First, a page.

Moreover, the Government do not see such a step as necessary. Where damage is caused by incorrect or unauthorised processing of data by Europol itself, the person affected can go to the national court where the damage occurred. If the suit is successful that member state can reclaim damages from Europol.

Lord Goodhart: My Lords, I am grateful to the Minister for giving way. Is not there a serious problem with the fragmentation of jurisdiction: that one has different results from different national courts? Would not there be substantial advantage in bringing the third pillar under both the ECHR and the jurisdiction of the ECJ in order to ensure conformity throughout the EU?

Baroness Scotland of Asthal: My Lords, I hear what the noble Lord says about the potential for fragmentation. There has been little or no evidence of it to date.

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The preferred remedy of the noble and learned Lord, Lord Hope, the noble Lord, Lord Lester, and others for the perceived gaps in protection is EC/EU accession to the ECHR. That is the way most noble Lords have expressed it today. However, here, too, the Government are not persuaded. We recognise what the report says about the implications of accession for the relationship between Strasbourg and the Luxembourg courts and can see some advantages in such an approach in terms of ensuring consistency of approach between the two courts. But we do not believe that it is necessary. There is already a commitment to respect fundamental rights such as those guaranteed in the ECHR in Article 6(2) of the Treaty of the European Union. The noble Lord, Lord Brennan, was right to raise concerns about this issue.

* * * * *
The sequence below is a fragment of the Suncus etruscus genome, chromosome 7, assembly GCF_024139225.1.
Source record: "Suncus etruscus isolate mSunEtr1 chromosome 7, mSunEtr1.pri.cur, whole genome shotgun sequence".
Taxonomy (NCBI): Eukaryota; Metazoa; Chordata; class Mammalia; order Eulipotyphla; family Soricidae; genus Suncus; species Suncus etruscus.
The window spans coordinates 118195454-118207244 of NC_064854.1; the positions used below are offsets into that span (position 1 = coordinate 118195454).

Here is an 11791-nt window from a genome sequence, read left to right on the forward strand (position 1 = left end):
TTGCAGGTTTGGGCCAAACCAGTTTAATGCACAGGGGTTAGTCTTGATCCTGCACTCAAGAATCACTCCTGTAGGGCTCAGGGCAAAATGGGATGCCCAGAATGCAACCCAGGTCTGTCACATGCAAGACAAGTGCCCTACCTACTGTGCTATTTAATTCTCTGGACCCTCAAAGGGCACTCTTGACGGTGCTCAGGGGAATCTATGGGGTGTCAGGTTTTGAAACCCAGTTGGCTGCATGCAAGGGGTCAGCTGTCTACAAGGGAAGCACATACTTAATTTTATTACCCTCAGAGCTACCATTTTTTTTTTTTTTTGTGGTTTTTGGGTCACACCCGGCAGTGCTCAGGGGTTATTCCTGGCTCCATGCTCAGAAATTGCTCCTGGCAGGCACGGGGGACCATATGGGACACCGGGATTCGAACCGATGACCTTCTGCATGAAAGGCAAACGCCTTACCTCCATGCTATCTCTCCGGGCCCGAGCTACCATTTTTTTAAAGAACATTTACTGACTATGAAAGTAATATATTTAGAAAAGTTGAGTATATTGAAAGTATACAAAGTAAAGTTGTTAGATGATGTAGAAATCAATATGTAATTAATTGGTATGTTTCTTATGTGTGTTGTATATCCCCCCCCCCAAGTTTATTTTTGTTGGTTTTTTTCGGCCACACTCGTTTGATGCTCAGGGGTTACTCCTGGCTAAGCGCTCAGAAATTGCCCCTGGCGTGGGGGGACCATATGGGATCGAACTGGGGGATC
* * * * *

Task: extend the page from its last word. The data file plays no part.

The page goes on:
The European Court of Justice has ruled that the EU does not at present have the competence to accede. Accession would, therefore, require changes to both the convention and the EU and EC treaties. The ECJ already applies to the ECHR and its case law without accession.